One of the most telling indicators that Verlan is not just a passing fad has been its diffusion across French media. A mode of speech that was once only heard on news reports from the Parisian banlieues is now omnipresent in France's film and music industry. Isabelle Marc Martínez’s book, Le rap français. Esthétique et poétique des textes, 1990-1995 gives an in-depth account of the use of Verlan in popular music, and specifically rap music, which in France tends to be produced and listened to by the maghrébin population (2008[18]). It would appear that when Verlan is used in rap music, it is not used as cryptically, but instead allows the listener to feel part of the movement as well as emphasising the message of the music. As Marc-Martìnez puts it:

[Verlan] n'a pas pour fonction de brouiller le message, mais, au contraire, de l'intensifier par l'accumulation de synonymes.’ (‘[Verlan] does not seek to scramble the message; but rather to intensify it through the accumulation of synonyms.’) (2008:271[19])

However, it is also important to consider the roots of French hip-hop. Mitchell (2000[20]) maintains that rappers and hip-hop artists have always looked to their ethnic backgrounds for inspiration, and have used this to forge a strong identity; although he does not explicitly mention Verlan, it can clearly be considered an important feature of this identity.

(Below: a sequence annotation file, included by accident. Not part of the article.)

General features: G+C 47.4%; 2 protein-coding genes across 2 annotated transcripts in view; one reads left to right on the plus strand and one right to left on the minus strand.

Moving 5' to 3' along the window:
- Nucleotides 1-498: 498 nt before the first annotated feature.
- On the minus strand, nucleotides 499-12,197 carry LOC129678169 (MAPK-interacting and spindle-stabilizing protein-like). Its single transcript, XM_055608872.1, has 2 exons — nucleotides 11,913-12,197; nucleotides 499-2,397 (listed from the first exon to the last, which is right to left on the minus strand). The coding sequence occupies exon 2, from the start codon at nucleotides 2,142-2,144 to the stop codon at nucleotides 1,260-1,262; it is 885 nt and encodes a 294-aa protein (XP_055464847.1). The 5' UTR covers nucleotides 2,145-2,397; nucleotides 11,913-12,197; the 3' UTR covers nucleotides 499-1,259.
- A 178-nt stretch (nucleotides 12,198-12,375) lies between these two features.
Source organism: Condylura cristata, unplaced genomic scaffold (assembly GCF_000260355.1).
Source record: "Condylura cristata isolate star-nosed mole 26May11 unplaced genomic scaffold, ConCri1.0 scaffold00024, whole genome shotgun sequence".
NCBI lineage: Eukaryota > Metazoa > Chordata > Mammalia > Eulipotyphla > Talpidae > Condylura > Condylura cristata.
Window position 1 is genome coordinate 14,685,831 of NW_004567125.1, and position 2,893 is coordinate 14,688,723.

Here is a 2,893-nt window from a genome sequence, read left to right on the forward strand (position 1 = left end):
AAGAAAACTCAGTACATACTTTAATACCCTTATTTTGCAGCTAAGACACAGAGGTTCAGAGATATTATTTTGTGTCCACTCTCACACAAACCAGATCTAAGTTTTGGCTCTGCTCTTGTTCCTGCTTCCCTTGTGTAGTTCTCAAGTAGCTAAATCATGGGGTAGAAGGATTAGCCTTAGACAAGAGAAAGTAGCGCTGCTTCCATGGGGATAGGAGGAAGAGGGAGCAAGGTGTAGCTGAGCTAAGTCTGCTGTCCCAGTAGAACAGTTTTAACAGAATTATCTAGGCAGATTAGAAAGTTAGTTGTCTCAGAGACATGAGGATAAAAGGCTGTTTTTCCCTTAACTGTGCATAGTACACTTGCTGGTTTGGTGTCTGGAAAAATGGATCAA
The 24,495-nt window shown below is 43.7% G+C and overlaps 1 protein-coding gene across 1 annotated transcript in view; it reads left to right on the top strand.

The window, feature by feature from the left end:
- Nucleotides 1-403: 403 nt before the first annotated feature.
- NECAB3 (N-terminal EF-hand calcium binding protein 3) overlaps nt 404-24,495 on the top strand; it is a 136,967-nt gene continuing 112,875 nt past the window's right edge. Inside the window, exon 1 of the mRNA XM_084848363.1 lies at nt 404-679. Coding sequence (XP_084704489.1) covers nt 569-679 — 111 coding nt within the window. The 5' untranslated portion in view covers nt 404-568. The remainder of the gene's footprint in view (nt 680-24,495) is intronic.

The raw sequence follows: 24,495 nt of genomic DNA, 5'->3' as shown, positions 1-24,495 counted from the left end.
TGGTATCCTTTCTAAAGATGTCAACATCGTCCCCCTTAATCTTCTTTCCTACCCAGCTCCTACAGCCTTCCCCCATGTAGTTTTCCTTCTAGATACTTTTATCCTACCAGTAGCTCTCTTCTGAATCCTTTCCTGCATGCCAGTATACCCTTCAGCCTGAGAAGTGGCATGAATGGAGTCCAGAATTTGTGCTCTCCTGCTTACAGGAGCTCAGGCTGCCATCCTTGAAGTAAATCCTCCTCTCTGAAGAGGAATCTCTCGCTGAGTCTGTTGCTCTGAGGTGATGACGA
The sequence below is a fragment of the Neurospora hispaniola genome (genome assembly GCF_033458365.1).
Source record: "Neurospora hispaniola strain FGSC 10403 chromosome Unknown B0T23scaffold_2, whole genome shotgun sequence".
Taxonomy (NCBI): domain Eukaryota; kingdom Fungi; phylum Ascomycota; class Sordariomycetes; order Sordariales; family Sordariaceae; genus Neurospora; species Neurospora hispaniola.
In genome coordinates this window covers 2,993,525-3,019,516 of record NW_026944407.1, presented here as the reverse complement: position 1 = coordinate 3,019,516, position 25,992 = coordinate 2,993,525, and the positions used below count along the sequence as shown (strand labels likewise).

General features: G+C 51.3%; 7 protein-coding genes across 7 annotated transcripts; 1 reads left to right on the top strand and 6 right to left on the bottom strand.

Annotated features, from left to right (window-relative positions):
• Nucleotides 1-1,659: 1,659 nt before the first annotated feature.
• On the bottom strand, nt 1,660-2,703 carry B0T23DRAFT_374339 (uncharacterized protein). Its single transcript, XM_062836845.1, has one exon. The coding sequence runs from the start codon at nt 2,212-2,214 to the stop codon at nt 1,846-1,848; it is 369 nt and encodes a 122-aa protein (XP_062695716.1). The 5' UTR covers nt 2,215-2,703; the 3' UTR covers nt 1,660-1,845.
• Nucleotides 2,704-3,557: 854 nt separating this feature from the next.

Hip-hop music has also created for itself a sub-lexicon of Verlan, in which the most important words within the realm of rap music are almost better known in this form (Marc-Martìnez 2008[21]); examples include the word rappeur itself, verlanised into peura, and the name of the well-known artist MC Solaar, also known as Laarso. Unlike the previously discussed ‘common’ verlanisations of slang words, the rapper Ministère A.M.E.R. has branched out into inverting everyday words (i.e., those not considered to be argotique or slang) namely maneci (cinéma) and naisco (connais) (2008:271[22]), thus giving strength to the argument that Verlan is no longer restricted to a cryptic form of usage.

The cultural importance of verlan is highlighted in the 1995 film La Haine, in which the director Matthieu Kassowitz draws on French society's understanding of the slang. The film's events take place against the backdrop of a Parisian council estate, focusing on the frustrations of residents of la zone (the ‘slum belt’). Kassowitz appears to have made it as ‘viewer-friendly’ as possible whilst also conveying the message that the characters' speech is different from that of the more bourgeois society that they encounter in central Paris. Peters sums this up well:

‘The characters speak Verlan only amongst themselves, never to adults inside or outside the banlieue [suburbs]...they use Verlan for drug vocabulary and employ many of the better-known terms: keuf, from flic, (meaning cop or pig)... téci, from cité, (ghetto)’ (2007: 15[23])